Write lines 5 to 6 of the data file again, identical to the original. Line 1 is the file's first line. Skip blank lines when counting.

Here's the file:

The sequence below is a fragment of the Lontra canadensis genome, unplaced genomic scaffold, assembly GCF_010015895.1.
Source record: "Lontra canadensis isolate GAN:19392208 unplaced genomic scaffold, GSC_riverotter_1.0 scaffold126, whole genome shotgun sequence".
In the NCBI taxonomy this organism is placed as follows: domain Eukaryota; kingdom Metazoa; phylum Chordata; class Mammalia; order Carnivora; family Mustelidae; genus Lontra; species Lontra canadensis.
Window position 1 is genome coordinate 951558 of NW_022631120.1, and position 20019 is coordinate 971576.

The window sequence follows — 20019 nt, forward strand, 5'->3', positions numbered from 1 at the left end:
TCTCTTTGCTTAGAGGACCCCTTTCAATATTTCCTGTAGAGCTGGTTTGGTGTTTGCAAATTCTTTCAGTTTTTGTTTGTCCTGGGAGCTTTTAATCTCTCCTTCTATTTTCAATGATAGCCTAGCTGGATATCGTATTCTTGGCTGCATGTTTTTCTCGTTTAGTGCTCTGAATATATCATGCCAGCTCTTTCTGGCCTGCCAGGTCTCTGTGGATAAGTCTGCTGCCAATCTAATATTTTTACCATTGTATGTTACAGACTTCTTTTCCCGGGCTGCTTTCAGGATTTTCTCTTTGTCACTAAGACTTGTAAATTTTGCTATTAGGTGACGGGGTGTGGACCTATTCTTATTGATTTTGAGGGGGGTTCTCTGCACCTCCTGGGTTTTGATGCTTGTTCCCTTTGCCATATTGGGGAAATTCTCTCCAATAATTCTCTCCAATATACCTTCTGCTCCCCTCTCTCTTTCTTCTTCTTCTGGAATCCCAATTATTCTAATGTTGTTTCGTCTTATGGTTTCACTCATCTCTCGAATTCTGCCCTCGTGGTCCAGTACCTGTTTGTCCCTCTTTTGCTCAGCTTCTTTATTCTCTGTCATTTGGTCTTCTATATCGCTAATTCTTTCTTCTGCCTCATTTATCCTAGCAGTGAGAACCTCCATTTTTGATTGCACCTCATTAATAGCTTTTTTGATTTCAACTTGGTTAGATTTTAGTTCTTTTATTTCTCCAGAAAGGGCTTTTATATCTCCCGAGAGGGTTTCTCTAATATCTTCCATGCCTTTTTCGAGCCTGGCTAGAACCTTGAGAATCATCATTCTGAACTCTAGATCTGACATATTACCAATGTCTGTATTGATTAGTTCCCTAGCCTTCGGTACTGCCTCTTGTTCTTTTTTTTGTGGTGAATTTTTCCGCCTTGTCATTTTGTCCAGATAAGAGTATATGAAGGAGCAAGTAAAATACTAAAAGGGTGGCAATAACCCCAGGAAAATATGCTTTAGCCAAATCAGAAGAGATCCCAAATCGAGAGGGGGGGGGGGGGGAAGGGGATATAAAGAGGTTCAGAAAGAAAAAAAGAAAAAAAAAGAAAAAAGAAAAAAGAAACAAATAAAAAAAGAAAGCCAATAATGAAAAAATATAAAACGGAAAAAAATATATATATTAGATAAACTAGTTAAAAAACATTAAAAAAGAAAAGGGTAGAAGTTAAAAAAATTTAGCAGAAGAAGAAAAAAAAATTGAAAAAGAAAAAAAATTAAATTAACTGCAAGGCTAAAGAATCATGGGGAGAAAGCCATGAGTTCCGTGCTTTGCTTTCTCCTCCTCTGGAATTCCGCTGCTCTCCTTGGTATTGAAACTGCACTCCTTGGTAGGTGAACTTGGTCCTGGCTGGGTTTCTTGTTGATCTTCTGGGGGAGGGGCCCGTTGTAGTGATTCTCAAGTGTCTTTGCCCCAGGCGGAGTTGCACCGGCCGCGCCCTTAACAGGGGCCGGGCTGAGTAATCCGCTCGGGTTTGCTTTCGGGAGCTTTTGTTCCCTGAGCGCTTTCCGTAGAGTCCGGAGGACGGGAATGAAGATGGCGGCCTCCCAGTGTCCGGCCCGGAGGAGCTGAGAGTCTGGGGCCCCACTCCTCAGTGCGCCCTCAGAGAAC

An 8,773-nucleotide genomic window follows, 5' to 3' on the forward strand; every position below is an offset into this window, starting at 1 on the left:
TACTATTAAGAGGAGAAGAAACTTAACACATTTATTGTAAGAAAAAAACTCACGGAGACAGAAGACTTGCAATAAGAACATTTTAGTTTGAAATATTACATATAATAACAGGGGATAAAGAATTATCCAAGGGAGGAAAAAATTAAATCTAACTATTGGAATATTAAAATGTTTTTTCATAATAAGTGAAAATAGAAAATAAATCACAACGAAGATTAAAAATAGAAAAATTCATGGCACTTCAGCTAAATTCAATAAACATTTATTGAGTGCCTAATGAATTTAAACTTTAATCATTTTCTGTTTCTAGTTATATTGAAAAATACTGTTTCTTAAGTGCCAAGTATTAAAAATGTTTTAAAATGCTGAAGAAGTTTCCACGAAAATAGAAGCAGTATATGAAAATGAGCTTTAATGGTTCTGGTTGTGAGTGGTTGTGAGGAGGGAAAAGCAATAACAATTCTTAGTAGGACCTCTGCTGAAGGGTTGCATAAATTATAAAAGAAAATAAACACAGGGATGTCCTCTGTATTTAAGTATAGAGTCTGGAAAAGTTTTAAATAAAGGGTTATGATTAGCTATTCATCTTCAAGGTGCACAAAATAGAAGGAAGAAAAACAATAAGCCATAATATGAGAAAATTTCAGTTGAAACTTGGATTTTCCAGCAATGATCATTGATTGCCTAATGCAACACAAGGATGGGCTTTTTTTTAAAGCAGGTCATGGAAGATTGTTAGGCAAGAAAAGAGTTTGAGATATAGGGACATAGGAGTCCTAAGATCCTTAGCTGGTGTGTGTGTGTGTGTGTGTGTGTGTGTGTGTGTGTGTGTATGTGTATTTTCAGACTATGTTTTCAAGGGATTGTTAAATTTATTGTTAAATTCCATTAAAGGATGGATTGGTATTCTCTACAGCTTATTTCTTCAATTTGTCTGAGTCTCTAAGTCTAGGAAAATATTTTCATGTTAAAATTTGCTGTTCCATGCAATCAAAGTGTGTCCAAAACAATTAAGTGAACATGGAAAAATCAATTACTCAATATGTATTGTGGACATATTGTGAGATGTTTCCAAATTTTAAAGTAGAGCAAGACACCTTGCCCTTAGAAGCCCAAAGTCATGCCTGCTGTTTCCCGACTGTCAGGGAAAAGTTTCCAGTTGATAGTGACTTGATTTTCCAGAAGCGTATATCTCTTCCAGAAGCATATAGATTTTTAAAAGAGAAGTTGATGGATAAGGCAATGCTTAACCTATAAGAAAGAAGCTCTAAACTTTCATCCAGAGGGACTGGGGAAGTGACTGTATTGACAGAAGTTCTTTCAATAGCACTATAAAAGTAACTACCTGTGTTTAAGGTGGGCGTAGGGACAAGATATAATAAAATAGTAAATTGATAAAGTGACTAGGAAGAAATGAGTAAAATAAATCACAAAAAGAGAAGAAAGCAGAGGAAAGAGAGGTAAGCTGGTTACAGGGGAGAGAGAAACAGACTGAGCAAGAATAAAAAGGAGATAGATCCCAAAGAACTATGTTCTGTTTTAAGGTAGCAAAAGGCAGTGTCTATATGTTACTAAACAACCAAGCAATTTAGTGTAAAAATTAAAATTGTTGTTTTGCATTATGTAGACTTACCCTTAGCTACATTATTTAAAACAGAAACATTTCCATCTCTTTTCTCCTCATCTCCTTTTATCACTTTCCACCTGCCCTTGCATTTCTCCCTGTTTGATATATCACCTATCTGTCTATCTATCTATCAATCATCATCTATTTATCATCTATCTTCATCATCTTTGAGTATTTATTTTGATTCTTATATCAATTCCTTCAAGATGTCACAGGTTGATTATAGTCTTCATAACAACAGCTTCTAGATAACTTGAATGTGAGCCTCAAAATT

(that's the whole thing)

The window sequence follows — 20019 nt, forward strand, 5'->3', positions numbered from 1 at the left end:
TCTCTTTGCTTAGAGGACCCCTTTCAATATTTCCTGTAGAGCTGGTTTGGTGTTTGCAAATTCTTTCAGTTTTTGTTTGTCCTGGGAGCTTTTAATCTCTCCTTCTATTTTCAATGATAGCCTAGCTGGATATCGTATTCTTGGCTGCATGTTTTTCTCGTTTAGTGCTCTGAATATATCATGCCAGCTCTTTCTGGCCTGCCAGGTCTCTGTGGATAAGTCTGCTGCCAATCTAATATTTTTACCATTGTATGTTACAGACTTCTTTTCCCGGGCTGCTTTCAGGATTTTCTCTTTGTCACTAAGACTTGTAAATTTTGCTATTAGGTGACGGGGTGTGGACCTATTCTTATTGATTTTGAGGGGGGTTCTCTGCACCTCCTGGGTTTTGATGCTTGTTCCCTTTGCCATATTGGGGAAATTCTCTCCAATAATTCTCTCCAATATACCTTCTGCTCCCCTCTCTCTTTCTTCTTCTTCTGGAATCCCAATTATTCTAATGTTGTTTCGTCTTATGGTTTCACTCATCTCTCGAATTCTGCCCTCGTGGTCCAGTACCTGTTTGTCCCTCTTTTGCTCAGCTTCTTTATTCTCTGTCATTTGGTCTTCTATATCGCTAATTCTTTCTTCTGCCTCATTTATCCTAGCAGTGAGAACCTCCATTTTTGATTGCACCTCATTAATAGCTTTTTTGATTTCAACTTGGTTAGATTTTAGTTCTTTTATTTCTCCAGAAAGGGCTTTTATATCTCCCGAGAGGGTTTCTCTAATATCTTCCATGCCTTTTTCGAGCCTGGCTAGAACCTTGAGAATCATCATTCTGAACTCTAGATCTGACATATTACCAATGTCTGTATTGATTAGTTCCCTAGCCTTCGGTACTGCCTCTTGTTCTTTTTTTTGTGGTGAATTTTTCCGCCTTGTCATTTTGTCCAGATAAGAGTATATGAAGGAGCAAGTAAAATACTAAAAGGGTGGCAATAACCCCAGGAAAATATGCTTTAGCCAAATCAGAAGAGATCCCAAATCGAGAGGGGGGGGGGGGGGAAGGGGATATAAAGAGGTTCAGAAAGAAAAAAAGAAAAAAAAAGAAAAAAGAAAAAAGAAACAAATAAAAAAAGAAAGCCAATAATGAAAAAATATAAAACGGAAAAAAATATATATATTAGATAAACTAGTTAAAAAACATTAAAAAAGAAAAGGGTAGAAGTTAAAAAAATTTAGCAGAAGAAGAAAAAAAAATTGAAAAAGAAAAAAAATTAAATTAACTGCAAGGCTAAAGAATCATGGGGAGAAAGCCATGAGTTCCGTGCTTTGCTTTCTCCTCCTCTGGAATTCCGCTGCTCTCCTTGGTATTGAAACTGCACTCCTTGGTAGGTGAACTTGGTCCTGGCTGGGTTTCTTGTTGATCTTCTGGGGGAGGGGCCCGTTGTAGTGATTCTCAAGTGTCTTTGCCCCAGGCGGAGTTGCACCGGCCGCGCCCTTAACAGGGGCCGGGCTGAGTAATCCGCTCGGGTTTGCTTTCGGGAGCTTTTGTTCCCTGAGCGCTTTCCGTAGAGTCCGGAGGACGGGAATGAAGATGGCGGCCTCCCAGTGTCCGGCCCGGAGGAGCTGAGAGTCTGGGGCCCCACTCCTCAGTGCGCCCTCAGAGAAC